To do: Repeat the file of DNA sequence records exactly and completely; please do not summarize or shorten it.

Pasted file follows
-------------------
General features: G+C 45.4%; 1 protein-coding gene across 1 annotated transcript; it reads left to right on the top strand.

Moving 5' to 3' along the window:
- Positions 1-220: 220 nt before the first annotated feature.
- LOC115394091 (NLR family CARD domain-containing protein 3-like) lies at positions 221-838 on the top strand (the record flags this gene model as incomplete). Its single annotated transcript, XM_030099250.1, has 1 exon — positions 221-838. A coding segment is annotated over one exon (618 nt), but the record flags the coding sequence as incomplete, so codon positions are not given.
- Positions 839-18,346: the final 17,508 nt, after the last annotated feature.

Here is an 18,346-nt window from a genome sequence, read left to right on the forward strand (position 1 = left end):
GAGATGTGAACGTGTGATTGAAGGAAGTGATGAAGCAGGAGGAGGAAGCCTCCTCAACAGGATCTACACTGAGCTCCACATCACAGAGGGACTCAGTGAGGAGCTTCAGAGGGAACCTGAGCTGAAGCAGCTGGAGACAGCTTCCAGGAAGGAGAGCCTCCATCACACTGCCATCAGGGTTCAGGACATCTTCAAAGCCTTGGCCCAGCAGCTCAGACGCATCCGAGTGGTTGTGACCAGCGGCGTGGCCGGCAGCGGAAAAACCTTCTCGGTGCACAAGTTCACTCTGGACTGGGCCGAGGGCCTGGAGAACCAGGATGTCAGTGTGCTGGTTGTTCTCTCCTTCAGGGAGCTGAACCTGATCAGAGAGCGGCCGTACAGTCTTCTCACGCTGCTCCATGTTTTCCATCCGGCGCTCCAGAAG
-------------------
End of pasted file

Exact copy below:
General features: G+C 45.4%; 1 protein-coding gene across 1 annotated transcript; it reads left to right on the top strand.

Moving 5' to 3' along the window:
- Positions 1-220: 220 nt before the first annotated feature.
- LOC115394091 (NLR family CARD domain-containing protein 3-like) lies at positions 221-838 on the top strand (the record flags this gene model as incomplete). Its single annotated transcript, XM_030099250.1, has 1 exon — positions 221-838. A coding segment is annotated over one exon (618 nt), but the record flags the coding sequence as incomplete, so codon positions are not given.
- Positions 839-18,346: the final 17,508 nt, after the last annotated feature.

Here is an 18,346-nt window from a genome sequence, read left to right on the forward strand (position 1 = left end):
GAGATGTGAACGTGTGATTGAAGGAAGTGATGAAGCAGGAGGAGGAAGCCTCCTCAACAGGATCTACACTGAGCTCCACATCACAGAGGGACTCAGTGAGGAGCTTCAGAGGGAACCTGAGCTGAAGCAGCTGGAGACAGCTTCCAGGAAGGAGAGCCTCCATCACACTGCCATCAGGGTTCAGGACATCTTCAAAGCCTTGGCCCAGCAGCTCAGACGCATCCGAGTGGTTGTGACCAGCGGCGTGGCCGGCAGCGGAAAAACCTTCTCGGTGCACAAGTTCACTCTGGACTGGGCCGAGGGCCTGGAGAACCAGGATGTCAGTGTGCTGGTTGTTCTCTCCTTCAGGGAGCTGAACCTGATCAGAGAGCGGCCGTACAGTCTTCTCACGCTGCTCCATGTTTTCCATCCGGCGCTCCAGAAG